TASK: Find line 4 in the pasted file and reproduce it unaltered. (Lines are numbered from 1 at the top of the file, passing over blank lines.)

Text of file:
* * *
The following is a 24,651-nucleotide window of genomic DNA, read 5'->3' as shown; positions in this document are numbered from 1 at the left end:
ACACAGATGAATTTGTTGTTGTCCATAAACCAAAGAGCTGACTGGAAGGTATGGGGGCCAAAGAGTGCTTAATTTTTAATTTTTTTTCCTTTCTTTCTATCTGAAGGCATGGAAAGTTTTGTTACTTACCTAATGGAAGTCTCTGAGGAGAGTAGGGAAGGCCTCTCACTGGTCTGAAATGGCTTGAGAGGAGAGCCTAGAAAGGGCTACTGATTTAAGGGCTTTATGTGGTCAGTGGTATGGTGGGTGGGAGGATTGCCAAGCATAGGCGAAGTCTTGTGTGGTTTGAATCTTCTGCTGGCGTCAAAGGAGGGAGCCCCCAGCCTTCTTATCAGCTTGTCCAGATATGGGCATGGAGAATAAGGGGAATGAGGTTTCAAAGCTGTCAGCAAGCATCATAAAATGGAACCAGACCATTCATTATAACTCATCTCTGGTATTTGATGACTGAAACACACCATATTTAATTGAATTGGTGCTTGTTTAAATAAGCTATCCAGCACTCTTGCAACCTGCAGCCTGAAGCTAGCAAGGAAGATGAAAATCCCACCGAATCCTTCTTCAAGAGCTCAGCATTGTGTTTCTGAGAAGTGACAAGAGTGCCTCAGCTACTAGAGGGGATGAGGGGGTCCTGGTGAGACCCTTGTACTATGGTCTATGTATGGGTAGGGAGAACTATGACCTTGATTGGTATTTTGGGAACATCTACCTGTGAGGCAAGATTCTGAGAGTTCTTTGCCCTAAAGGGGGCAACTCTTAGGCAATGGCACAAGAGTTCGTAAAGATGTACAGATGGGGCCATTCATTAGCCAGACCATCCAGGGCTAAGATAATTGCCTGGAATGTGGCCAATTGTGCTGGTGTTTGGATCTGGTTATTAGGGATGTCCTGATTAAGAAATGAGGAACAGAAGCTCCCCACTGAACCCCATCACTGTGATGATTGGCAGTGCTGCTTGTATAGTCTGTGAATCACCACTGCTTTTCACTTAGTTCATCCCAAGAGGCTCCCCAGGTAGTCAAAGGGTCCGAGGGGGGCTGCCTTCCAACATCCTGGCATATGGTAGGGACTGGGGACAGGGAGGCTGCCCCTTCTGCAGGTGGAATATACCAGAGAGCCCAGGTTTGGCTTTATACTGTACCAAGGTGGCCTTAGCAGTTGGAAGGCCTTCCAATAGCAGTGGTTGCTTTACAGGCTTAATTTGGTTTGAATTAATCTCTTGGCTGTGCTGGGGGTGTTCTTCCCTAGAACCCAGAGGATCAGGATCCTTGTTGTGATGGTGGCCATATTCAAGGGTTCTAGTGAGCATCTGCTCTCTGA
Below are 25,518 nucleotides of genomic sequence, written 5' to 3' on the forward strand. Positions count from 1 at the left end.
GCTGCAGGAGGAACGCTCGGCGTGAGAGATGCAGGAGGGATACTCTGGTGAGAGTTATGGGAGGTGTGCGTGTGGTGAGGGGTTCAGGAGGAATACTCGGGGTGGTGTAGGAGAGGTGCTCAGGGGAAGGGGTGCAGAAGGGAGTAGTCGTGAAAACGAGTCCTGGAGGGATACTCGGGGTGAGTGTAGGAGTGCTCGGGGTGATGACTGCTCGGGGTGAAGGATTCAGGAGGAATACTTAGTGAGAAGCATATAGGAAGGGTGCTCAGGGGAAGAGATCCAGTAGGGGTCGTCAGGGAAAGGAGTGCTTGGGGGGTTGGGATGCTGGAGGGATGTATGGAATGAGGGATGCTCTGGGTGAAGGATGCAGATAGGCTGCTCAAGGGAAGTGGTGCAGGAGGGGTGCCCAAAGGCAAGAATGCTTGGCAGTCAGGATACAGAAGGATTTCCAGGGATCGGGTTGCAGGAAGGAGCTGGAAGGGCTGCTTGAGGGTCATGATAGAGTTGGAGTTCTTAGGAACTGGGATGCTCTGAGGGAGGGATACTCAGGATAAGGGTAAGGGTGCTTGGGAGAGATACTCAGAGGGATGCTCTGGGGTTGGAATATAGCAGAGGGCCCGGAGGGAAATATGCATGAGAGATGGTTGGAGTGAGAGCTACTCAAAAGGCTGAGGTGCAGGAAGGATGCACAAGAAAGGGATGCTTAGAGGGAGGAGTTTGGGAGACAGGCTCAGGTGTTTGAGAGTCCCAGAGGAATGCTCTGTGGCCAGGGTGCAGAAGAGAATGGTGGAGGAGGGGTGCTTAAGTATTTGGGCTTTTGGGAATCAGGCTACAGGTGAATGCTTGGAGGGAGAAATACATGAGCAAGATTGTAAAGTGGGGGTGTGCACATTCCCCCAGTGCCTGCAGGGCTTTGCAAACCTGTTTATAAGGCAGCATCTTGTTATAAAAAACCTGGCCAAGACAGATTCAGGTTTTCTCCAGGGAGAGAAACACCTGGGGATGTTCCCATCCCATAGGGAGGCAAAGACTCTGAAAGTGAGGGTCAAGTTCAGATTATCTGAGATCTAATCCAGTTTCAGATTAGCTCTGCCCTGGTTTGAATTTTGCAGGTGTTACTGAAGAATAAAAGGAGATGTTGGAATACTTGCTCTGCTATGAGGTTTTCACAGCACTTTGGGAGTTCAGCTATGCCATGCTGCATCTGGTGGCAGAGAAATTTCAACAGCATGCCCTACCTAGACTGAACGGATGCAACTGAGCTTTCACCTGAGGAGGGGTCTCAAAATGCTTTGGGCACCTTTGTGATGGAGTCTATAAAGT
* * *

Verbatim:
GCTGCAGGAGGAACGCTCGGCGTGAGAGATGCAGGAGGGATACTCTGGTGAGAGTTATGGGAGGTGTGCGTGTGGTGAGGGGTTCAGGAGGAATACTCGGGGTGGTGTAGGAGAGGTGCTCAGGGGAAGGGGTGCAGAAGGGAGTAGTCGTGAAAACGAGTCCTGGAGGGATACTCGGGGTGAGTGTAGGAGTGCTCGGGGTGATGACTGCTCGGGGTGAAGGATTCAGGAGGAATACTTAGTGAGAAGCATATAGGAAGGGTGCTCAGGGGAAGAGATCCAGTAGGGGTCGTCAGGGAAAGGAGTGCTTGGGGGGTTGGGATGCTGGAGGGATGTATGGAATGAGGGATGCTCTGGGTGAAGGATGCAGATAGGCTGCTCAAGGGAAGTGGTGCAGGAGGGGTGCCCAAAGGCAAGAATGCTTGGCAGTCAGGATACAGAAGGATTTCCAGGGATCGGGTTGCAGGAAGGAGCTGGAAGGGCTGCTTGAGGGTCATGATAGAGTTGGAGTTCTTAGGAACTGGGATGCTCTGAGGGAGGGATACTCAGGATAAGGGTAAGGGTGCTTGGGAGAGATACTCAGAGGGATGCTCTGGGGTTGGAATATAGCAGAGGGCCCGGAGGGAAATATGCATGAGAGATGGTTGGAGTGAGAGCTACTCAAAAGGCTGAGGTGCAGGAAGGATGCACAAGAAAGGGATGCTTAGAGGGAGGAGTTTGGGAGACAGGCTCAGGTGTTTGAGAGTCCCAGAGGAATGCTCTGTGGCCAGGGTGCAGAAGAGAATGGTGGAGGAGGGGTGCTTAAGTATTTGGGCTTTTGGGAATCAGGCTACAGGTGAATGCTTGGAGGGAGAAATACATGAGCAAGATTGTAAAGTGGGGGTGTGCACATTCCCCCAGTGCCTGCAGGGCTTTGCAAACCTGTTTATAAGGCAGCATCTTGTTATAAAAAACCTGGCCAAGACAGATTCAGGTTTTCTCCAGGGAGAGAAACACCTGGGGATGTTCCCATCCCATAGGGAGGCAAAGACTCTGAAAGTGAGGGTCAAGTTCAGATTATCTGAGATCTAATCCAGTTTCAGATTAGCTCTGCCCTGGTTTGAATTTTGCAGGTGTTACTGAAGAATAAAAGGAGATGTTGGAATACTTGCTCTGCTATGAGGTTTTCACAGCACTTTGGGAGTTCAGCTATGCCATGCTGCATCTGGTGGCAGAGAAATTTCAACAGCATGCCCTACCTAGACTGAACGGATGCAACTGAGCTTTCACCTGAGGAGGGGTCTCAAAATGCTTTGGGCACCTTTGTGATGGAGTCTATAAAGT